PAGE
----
John E. ‘Jack’ Killeen May 27, 2022


JOHN E. ‘JACK’ KILLEEN May 27, 2022

John E. ‘Jack’ Killeen, 79, son of John J. & Frances (Germon) Killeen passed away peacefully among members of his loving family on Friday, May 27, 2022 at the University of Pennsylvania Hospital in Philadelphia.

Born in Atlantic City, NJ and raised in West Cape May, Jack became a “man of all seasons”, hunting, fishing, trapping, working the docks, working both the Taylor farm and the Rae farm and working for Steger’s Beach Service. by coach Steve Steger of Cape May.

He attended the original West Cape May Elementary School and the original Cape May High School on Washington Street and was a member of the first senior class to graduate from the new Lower Cape May Regional High School, being president of his senior class and being one of two co-captains of their football team. He then attended Rutgers University in New Brunswick, NJ, where he earned a bachelor’s degree in criminal justice.

During this time, he was a member of the Air Force ROTC Air Commandos, which he commanded as a cadet lieutenant colonel in his senior year, and was president of the Sigma Phi Epsilon Fraternity. Jack earned three scholarships, choosing Colgate U. in Hamilton, NY for which he earned a master’s degree in personnel administration cum laude. He earned a second master’s degree at Catholic University in Washington, DC, this one being in psychology while working full-time for the USAF.

In October 1966, Jack entered the United States Air Force as a Security Police officer with the rank of Second Lieutenant. During his 29-year career, he held several notable positions, including Chief of Drug and Alcohol Abuse Control at Pentagon Headquarters; Director of Deterrence and Detection for the Office of the Secretary of Defense at the Pentagon in Washington, DC, developing and executing the programs that have been successful in reducing drug and alcohol abuse for all branches of the service. He also served as the DOD liaison officer for drug and alcohol abuse issues with the White House, congressional committees, Department of State, Central Intelligence Agency, Drugs, Coast Guard, National Institute on Drug Abuse and National Institute on Alcohol Abuse and Alcoholism. . He was the executive officer of the DOD’s Law Enforcement Task Force, developing global policies and programs to minimize the negative impact of drug and alcohol abuse on the Army’s mission. air and people. These programs, being subject to congressional scrutiny, only the Air Force program survived, and Jack was hired by the Secretary of Defense to develop programs for all military services.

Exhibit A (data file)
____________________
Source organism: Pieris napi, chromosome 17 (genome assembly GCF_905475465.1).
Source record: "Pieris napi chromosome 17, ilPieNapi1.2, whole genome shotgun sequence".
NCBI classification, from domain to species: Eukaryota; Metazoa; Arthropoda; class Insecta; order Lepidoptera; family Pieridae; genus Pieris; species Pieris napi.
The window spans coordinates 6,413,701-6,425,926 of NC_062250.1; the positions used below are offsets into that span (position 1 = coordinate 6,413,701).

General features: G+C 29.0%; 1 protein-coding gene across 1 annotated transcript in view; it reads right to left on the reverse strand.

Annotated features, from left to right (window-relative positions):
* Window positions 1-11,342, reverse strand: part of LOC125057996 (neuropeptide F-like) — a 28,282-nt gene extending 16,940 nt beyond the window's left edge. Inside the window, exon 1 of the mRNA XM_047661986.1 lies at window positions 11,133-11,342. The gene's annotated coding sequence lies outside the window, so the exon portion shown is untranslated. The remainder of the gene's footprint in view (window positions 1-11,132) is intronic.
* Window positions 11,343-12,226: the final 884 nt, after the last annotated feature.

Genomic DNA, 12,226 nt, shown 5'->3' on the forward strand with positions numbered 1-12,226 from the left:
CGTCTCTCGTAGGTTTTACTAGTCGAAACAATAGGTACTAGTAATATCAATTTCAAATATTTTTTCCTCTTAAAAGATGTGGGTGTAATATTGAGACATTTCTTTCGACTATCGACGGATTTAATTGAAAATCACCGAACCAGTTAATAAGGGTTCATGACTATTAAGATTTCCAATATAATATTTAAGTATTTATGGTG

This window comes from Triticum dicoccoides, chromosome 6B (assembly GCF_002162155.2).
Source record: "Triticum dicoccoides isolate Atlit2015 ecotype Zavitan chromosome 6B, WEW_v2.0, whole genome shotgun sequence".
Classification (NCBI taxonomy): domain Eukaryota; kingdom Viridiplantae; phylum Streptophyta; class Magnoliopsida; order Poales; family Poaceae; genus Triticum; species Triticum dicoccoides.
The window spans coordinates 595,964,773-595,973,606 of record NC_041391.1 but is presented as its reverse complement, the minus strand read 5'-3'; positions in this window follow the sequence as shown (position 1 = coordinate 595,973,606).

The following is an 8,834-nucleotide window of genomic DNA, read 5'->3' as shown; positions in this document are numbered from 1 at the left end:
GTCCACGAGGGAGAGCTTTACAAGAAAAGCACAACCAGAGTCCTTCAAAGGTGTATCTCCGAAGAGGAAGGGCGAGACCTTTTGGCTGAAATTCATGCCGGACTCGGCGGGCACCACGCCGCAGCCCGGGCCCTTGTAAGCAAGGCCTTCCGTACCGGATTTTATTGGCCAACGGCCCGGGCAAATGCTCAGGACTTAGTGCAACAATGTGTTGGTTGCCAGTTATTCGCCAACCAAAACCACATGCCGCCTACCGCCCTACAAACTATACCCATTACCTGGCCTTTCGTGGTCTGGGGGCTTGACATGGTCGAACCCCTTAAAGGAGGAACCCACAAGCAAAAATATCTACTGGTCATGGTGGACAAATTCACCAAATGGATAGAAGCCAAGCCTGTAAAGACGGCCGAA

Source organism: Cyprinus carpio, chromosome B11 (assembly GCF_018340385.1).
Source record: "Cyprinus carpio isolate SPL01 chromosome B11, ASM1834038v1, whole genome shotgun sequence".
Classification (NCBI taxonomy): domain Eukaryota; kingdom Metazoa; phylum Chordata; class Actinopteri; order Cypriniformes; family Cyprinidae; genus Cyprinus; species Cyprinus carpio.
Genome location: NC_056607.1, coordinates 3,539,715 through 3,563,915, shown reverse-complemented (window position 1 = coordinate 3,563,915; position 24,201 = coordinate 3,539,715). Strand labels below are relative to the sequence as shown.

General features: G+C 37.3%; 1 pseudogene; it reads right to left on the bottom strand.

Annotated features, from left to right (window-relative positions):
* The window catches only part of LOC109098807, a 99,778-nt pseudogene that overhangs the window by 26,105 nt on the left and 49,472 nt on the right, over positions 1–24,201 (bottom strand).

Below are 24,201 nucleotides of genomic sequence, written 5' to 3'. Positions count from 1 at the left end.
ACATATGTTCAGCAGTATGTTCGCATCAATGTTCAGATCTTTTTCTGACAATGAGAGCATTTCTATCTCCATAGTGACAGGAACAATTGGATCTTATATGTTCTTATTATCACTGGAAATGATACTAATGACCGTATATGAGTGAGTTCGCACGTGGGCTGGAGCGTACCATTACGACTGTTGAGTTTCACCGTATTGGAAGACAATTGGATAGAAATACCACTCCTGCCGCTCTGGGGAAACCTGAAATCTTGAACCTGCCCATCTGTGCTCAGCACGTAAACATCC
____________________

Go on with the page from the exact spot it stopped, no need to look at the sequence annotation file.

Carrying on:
In North Carolina, he was chief of police at Seymour Johnson Air Force Base, where he commanded 350 policemen and women who protected 18,000 people. Each year he commanded, the force was voted “Best Large Security Police Force in Tactical Air Command”. During this time, Jack also taught evening classes in the subjects of criminal justice, psychology, and social theory for North Carolina Wesleyan College.

In 1987, while attending the Air War College in Alabama, he received the Commander’s Award for Outstanding Contribution to Military Thought for the paper titled “Coping with Terrorism.”

In Turkey, Jack was the Director of Security Police, with US forces providing direction for all US military security. He worked with Turkish police in capturing 55 terrorists sent by Gaddafi to kill American women and children. The effort was very successful with no injuries to the Americans. Jack became Colonel under the Zone shortly thereafter.

He was also Director of Security Policing, US Air Forces Europe, UK, and led all US forces in England. For three years he was the Ministry of Defense Representative to Her Majesty’s Government for Home Defense in the United Kingdom.

After England, Jack became the vice-commander of Ramstein Air Base in Germany around the time of Desert Storm; the first Iraq war.

His last post in the Air Force as a colonel was as commander of the security police agency at Kirtland Air Force Base, New Mexico, providing oversight and guidance to 35,000 troops. and female security police around the world.